Discount grocery chain NQR collapses with store closures expected
Monday, January 29, 2018/
Discount grocery chain NQR has become the latest retail casualty of 2018, with the 18-store supermarket network placed into voluntary administration last Wednesday.
NQR Pty Ltd, which was rescued from administration by the founders of Bakers Delight, the Gillespie family, in 2009, appointed Luke Targett and Bruno Secatore of Cor Cordis as administrators on January 24.
Fairfax reports the business is still owned by the Gillespie family, employs 351 staff and had total liabilities of $23 million at June 30, 2017.
The business will be put up for sales as a going concern, reports Fairfax, but some unprofitable stores will face closures.
Cor Cordis managing partner and NQR administrator Bruno Secatore tells SmartCompany a decision about store closures will be made later today.
“We are in the process of finalising the review of each store’s profitability and a decision regarding any closures will be made later today and relayed to the relevant stores accordingly,” he says.
Secatore says the total liabilities for the business are still being reviewed, and an indication of the amount owed should be available by mid-week.
On the NQR Facebook page, customers have recently expressed disappointment about store closures that occurred prior to the appointment of administrators.
The Coburg store, which is not listed on NQR’s website as one of the 18 remaining stores, closed on December 22, according to the company’s Facebook page.
The Facebook page also confirmed the Lilydale store will be closing due to “end of lease”.
The Lilydale store is currently listed as one of the 18 stores in operation on the company’s website.
Challenging times to compete on price
The administration of NQR is not the only instance of a retailer falling on hard times in January, with fashion imprint Maggie T and the producer of shoe brands Zensu and RMK both calling in the administrators this month.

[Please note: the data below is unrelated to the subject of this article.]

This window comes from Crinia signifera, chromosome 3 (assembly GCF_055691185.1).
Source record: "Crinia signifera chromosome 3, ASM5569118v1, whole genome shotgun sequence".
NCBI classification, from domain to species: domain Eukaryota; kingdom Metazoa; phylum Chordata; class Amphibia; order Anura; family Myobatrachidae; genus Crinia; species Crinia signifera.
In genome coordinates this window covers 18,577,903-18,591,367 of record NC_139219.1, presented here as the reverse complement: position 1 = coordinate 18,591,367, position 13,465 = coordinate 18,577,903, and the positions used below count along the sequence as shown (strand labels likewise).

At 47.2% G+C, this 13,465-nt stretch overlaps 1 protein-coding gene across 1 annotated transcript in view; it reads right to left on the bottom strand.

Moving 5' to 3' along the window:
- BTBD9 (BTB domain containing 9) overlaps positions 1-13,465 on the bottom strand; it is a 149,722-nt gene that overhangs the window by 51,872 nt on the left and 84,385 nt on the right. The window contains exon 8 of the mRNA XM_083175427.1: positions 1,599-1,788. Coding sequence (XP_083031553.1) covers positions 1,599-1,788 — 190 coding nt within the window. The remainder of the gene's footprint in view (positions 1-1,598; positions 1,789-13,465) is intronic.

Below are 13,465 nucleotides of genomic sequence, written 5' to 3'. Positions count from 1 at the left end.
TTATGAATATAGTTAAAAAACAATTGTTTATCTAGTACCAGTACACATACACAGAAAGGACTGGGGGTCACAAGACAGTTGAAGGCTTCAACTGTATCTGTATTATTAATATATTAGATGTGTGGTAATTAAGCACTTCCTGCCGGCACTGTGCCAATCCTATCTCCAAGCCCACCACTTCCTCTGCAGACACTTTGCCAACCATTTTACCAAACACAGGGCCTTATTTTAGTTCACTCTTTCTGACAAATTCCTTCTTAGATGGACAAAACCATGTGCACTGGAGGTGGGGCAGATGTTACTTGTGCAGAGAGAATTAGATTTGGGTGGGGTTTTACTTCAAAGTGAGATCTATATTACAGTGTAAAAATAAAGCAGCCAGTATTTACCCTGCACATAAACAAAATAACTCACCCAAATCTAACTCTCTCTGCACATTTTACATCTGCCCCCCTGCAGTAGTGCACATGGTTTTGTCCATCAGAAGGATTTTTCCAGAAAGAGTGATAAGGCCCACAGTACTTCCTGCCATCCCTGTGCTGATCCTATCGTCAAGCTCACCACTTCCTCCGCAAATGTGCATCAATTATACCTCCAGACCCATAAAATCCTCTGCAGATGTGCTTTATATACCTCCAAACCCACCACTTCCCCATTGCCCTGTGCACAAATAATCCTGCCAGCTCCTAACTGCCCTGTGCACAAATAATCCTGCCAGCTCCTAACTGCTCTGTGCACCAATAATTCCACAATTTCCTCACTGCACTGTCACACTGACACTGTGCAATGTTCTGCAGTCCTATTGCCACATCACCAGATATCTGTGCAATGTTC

The news also comes as retail analysts say price competition in the supermarket sector led to a slight decline in grocery revenue in the 2017 financial year.
IBISWorld analysts reported last October the $101 billion in grocery sales was softer than expected over the past year, but the industry is expected to grow by 1% in 2018 to $101.1 billion.
Discount supermarket Aldi had secured an 8.6% market share in 2017, according to IBISWorld, with senior industry analyst Nathan Cloutman observing last year that price competition between Aldi, Woolworths and Coles had lead to “pressure on smaller retailers”.
In a 2017 report on Australia’s supermarket sector, IBISWorld also pointed to strong competition on the low-cost, “private label” grocery space, highlighting that Aldi has pushed Coles and Woolworths to develop low-cost options and that private label items now account for “approximately one quarter of all supermarket sales”.
Retail expert and associate professor at Queensland University of Technology, Gary Mortimer, says the collapse of NQR so early in the year speaks to the expectation that customers can now get quality, low cost groceries wherever they go.
“When you’ve got Aldi consistently low on price, Woolies and Coles also cutting prices, you’d think NQR would have been great ten years ago. But now people are saying ‘I can pay about the same anywhere and get really good products’.”
“You can’t just rely on brand or just price now — what customers are looking for is a point of difference.”